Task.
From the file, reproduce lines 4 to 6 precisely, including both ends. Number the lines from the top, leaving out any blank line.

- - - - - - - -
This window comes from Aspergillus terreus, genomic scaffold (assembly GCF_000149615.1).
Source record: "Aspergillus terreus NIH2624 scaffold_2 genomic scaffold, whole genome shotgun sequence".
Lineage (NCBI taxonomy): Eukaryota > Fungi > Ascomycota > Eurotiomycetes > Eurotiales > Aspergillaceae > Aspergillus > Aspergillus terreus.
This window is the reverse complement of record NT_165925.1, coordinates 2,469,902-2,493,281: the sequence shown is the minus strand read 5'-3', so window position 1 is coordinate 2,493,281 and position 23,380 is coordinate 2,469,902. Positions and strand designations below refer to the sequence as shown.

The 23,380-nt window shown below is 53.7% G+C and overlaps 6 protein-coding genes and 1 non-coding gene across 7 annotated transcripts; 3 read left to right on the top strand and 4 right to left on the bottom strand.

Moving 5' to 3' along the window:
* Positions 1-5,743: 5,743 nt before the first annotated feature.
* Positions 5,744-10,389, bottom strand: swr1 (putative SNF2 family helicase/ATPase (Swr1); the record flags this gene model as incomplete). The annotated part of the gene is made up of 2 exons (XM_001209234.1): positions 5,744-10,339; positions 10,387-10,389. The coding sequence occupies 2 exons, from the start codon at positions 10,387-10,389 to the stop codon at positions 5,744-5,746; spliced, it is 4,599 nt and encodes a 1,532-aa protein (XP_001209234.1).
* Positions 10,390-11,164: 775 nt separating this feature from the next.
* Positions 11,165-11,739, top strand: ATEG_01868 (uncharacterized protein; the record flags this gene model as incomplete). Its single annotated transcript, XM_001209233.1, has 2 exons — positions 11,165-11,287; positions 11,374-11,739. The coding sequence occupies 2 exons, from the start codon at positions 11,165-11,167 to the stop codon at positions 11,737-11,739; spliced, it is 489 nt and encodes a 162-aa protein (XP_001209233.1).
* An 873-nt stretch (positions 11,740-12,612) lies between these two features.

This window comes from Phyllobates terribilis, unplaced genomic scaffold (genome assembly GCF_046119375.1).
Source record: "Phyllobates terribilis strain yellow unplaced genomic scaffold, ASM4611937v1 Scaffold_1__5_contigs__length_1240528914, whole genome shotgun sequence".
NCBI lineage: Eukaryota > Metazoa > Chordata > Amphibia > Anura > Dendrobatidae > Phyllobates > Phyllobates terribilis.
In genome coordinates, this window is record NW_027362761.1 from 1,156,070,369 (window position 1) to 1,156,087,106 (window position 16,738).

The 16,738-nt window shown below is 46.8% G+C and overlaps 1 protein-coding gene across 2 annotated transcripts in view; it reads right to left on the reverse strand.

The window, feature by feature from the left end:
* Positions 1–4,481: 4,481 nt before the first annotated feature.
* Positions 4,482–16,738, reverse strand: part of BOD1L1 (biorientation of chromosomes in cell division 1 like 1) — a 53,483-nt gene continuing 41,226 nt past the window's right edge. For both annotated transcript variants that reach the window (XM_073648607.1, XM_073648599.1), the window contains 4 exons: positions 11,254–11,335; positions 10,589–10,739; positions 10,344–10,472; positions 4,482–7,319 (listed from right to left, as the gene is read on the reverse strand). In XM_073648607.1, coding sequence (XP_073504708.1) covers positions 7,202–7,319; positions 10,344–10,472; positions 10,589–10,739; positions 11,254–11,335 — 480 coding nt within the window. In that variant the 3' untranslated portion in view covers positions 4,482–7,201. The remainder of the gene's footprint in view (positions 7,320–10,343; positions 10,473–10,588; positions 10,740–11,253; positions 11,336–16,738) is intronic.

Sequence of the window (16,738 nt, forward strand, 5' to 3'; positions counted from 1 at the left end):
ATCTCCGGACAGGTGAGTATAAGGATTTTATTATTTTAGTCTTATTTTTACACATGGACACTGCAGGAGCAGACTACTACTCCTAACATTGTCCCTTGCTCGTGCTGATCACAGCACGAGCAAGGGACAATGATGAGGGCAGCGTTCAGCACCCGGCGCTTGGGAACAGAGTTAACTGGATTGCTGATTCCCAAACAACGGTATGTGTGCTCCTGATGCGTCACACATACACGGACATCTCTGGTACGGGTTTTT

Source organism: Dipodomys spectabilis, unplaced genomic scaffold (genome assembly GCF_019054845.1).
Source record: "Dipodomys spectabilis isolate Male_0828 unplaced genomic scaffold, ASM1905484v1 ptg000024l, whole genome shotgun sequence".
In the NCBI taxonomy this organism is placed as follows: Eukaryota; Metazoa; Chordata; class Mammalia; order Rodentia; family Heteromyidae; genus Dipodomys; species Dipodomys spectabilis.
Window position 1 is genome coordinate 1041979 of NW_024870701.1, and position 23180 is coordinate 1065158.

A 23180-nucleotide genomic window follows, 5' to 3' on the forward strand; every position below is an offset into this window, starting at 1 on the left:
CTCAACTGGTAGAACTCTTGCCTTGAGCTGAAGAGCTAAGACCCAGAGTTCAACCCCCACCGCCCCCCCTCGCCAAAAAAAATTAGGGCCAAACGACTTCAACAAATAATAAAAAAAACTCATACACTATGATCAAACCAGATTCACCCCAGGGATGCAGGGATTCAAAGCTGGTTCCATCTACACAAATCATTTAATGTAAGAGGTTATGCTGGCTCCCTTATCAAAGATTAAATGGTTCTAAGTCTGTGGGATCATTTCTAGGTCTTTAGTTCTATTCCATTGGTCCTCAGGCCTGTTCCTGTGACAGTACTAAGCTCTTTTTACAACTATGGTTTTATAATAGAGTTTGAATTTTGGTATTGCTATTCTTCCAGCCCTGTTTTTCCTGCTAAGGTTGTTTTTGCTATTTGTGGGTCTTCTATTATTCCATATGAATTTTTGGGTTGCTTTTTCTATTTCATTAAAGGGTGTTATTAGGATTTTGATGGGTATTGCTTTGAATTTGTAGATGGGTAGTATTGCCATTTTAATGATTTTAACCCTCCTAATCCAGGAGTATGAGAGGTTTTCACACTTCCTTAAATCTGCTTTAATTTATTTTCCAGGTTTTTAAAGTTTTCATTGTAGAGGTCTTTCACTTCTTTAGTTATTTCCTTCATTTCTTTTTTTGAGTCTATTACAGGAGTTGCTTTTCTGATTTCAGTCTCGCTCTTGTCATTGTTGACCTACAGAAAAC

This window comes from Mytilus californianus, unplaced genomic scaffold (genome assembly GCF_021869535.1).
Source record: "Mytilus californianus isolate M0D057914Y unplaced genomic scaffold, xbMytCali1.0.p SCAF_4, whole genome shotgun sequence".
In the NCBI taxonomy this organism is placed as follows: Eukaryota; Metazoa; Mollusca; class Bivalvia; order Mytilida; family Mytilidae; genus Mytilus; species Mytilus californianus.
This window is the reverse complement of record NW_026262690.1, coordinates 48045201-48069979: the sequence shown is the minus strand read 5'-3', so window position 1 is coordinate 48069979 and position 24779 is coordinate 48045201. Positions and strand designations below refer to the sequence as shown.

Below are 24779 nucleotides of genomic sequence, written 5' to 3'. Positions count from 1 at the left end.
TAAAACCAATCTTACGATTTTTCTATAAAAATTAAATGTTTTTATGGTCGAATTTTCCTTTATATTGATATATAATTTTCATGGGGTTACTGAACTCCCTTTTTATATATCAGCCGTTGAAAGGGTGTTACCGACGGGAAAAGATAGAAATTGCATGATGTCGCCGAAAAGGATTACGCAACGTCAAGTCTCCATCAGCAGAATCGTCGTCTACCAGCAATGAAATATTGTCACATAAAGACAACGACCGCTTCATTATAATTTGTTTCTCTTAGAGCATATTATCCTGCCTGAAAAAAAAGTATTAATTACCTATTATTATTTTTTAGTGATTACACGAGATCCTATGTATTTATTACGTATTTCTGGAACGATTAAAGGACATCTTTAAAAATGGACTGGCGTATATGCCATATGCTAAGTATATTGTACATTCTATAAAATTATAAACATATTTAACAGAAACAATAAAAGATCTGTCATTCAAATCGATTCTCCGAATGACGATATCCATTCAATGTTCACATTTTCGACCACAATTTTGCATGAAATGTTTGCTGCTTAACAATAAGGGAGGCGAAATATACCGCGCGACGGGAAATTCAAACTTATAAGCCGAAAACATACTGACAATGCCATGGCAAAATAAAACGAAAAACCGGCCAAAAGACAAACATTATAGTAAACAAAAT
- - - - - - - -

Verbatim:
This window is the reverse complement of record NT_165925.1, coordinates 2,469,902-2,493,281: the sequence shown is the minus strand read 5'-3', so window position 1 is coordinate 2,493,281 and position 23,380 is coordinate 2,469,902. Positions and strand designations below refer to the sequence as shown.

The 23,380-nt window shown below is 53.7% G+C and overlaps 6 protein-coding genes and 1 non-coding gene across 7 annotated transcripts; 3 read left to right on the top strand and 4 right to left on the bottom strand.

Moving 5' to 3' along the window: